In general, skinny people can gain weight fast by creating a calorie surplus and adding extra calories to their regular diet combined with resistance and strength training. Also, adding extra calories from supplements like gainers or protein shakes may be a good strategy.

So if you’re already doing everything right and still no signs of weight gain, then you can add supplements. The best options include:

High Calorie Protein Bars For Weight Gain

Adding high-calorie protein bars to gain weight can be an effective strategy for people who don’t have time to prepare adequate calories in the form of food. They can be used as an alternative solution to commonly available snacks from the convenience store.

People who can really benefit from protein bars:

  • Doctors
  • Nurses
  • Cab drivers
  • Flight attendants
  • Military personnel
  • Police officers
  • Students

In other words, if you’re out all day long, and all you can get access to is a slice of pizza in the cafeteria, then you can definitely benefit from high calorie protein bars.

People who typically work from home or work in a places with a comprehensive access to food should rely on the home cooked food.

Will Protein Bars Help Me Gain Weight?

In general, protein bars will help you to gain weight. Adding extra calories from protein bars should supplement the strong foundation build of high-quality minimally processed food, food quantity that is matching the desired needs, and resistance training with progressive overload.

In other words, that should be your foundation.

  • High-quality food
  • Food quantity
  • Resistance training

Because that’s what really moves the needle. Protein bars are just supplements. Additions.

You should focus on:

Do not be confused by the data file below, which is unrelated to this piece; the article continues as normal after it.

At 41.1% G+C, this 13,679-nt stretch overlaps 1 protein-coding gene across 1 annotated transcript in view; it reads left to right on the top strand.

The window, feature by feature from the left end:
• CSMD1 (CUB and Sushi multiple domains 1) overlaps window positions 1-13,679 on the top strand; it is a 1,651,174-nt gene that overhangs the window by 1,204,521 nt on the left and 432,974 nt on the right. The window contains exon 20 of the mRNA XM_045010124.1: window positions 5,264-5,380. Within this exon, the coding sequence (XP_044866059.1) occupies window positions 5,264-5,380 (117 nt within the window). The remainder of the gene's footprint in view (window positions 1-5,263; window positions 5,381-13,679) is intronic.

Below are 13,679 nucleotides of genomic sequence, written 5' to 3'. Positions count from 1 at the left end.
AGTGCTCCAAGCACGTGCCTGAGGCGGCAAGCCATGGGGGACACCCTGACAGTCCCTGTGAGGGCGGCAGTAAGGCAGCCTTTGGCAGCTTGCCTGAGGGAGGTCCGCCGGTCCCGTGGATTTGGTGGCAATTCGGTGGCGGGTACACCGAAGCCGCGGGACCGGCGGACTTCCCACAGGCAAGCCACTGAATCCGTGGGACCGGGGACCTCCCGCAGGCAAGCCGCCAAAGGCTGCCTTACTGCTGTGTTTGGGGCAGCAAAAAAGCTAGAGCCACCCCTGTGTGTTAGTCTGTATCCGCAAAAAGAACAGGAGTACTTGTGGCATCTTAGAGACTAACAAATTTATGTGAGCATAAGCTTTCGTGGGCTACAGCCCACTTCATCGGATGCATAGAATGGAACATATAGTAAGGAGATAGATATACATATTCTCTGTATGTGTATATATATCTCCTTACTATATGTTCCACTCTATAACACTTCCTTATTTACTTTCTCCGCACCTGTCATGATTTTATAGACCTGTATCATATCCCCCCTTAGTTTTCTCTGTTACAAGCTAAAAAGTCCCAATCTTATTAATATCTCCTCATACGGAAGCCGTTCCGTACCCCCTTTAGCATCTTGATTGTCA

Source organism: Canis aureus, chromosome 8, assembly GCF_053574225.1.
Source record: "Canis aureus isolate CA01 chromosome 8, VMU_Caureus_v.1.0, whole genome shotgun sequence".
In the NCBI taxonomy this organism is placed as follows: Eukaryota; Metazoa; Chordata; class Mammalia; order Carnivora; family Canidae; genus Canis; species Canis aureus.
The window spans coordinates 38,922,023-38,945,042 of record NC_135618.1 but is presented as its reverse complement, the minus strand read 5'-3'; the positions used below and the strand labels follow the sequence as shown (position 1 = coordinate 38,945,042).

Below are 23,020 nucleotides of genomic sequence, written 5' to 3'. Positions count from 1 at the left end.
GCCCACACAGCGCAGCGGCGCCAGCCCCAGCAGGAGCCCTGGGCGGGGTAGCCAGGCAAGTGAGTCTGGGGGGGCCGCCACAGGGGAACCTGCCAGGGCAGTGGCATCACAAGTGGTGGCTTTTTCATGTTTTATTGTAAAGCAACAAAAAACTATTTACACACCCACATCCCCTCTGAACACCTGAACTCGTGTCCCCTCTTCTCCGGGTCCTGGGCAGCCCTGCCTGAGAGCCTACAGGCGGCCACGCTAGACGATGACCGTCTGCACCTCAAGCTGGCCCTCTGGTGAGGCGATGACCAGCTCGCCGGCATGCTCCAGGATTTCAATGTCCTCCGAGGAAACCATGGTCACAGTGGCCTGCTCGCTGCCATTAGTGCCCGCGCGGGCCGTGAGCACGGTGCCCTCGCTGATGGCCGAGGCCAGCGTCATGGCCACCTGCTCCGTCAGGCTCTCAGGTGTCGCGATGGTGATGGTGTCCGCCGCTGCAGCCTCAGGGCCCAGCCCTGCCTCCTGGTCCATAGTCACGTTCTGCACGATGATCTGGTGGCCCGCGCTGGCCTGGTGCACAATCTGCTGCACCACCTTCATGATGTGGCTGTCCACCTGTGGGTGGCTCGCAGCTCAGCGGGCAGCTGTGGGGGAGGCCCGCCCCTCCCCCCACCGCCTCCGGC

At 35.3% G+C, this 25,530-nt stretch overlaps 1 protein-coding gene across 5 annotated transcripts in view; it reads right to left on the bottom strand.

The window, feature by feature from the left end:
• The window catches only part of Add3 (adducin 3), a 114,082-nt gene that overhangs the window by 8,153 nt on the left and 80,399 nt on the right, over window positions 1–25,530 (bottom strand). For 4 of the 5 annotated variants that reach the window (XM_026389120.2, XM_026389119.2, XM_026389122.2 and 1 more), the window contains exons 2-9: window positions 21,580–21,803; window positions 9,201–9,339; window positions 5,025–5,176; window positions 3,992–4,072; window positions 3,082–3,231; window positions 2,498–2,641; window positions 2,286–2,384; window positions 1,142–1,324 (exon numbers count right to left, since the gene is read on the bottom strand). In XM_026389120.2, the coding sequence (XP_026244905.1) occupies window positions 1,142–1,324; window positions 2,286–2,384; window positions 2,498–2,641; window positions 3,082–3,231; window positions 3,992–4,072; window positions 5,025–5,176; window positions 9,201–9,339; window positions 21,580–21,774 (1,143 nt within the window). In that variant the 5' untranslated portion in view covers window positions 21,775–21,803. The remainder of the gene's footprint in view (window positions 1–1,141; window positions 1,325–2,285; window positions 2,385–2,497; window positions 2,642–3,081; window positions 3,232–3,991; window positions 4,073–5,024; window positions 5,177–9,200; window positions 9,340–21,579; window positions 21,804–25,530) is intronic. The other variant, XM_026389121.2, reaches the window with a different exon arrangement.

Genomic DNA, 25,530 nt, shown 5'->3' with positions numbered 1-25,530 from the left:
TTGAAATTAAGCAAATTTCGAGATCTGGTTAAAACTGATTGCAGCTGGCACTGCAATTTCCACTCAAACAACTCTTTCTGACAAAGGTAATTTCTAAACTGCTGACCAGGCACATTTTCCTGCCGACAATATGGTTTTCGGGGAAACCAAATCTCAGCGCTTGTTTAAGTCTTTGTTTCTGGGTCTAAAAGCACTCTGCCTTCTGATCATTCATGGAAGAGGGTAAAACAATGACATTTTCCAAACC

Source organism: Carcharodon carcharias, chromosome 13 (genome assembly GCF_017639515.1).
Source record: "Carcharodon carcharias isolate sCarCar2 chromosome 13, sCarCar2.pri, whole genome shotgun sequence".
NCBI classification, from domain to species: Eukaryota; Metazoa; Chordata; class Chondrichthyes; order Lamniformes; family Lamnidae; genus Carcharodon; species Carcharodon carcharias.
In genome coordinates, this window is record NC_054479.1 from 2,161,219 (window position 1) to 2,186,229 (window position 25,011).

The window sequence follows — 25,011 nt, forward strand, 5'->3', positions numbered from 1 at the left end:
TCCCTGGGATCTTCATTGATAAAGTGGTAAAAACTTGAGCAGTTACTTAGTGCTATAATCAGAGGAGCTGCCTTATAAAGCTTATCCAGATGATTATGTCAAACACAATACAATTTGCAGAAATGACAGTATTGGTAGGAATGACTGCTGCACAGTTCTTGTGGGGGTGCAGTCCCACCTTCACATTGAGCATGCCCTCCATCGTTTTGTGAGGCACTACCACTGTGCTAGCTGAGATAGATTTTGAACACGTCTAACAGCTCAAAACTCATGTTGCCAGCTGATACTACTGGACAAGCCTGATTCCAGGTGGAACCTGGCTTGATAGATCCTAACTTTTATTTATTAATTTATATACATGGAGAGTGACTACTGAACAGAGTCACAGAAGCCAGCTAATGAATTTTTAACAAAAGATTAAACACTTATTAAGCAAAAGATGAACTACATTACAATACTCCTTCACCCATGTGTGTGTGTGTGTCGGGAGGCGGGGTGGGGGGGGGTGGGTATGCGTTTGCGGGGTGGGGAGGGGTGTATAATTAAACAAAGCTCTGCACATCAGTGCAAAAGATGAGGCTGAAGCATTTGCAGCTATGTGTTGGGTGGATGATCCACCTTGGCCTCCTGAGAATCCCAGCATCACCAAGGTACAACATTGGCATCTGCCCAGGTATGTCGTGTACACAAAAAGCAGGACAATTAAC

• Proteins – red meat, pork, chicken thighs, oily fish, eggs
  • Carbohydrates – potatoes, rice, whole grains
  • Fats – peanut butter, nuts, high-fat cheese

The most effective way to add slabs of muscle is by lifting heavy and eating more. And if you cannot eat more because you have poor access to high-quality food, then, by all means, knock yourself out.

Some of the bars that make you gain weight like crazy include:

  • BSN
  • MetRx
  • GNC

You can check out the prices on Amazon for my favourite MET-Rx Big 100 Colossal Protein Bars through my affiliate link here.

What Snacks Make You Gain Weight?

In general, the best snacks to gain weight should include protein (beef jerky, cottage cheese, whole eggs, BLT sandwiches, protein shakes, protein bars), carbs (bananas, grapes, watermelon), and fats (walnuts, almonds, avocados, olives).


  • To gain weight you should start by evaluating your current diet model and see if there is something that you may have missed
  • Protein bars are a great way to gain weight but they should not become the staple of your current diet
  • For best results, choose high-calorie protein bars with a combination of carbs, protein, and fats
  • Consider adding extra snacks in addition to your bars if applicable

Michal Sieroslawski

Michal is an exercise physiologist (MSc) and a veteran endurance athlete. He loves to experiment and share his successes and failures to help busy men and women who want to lose weight.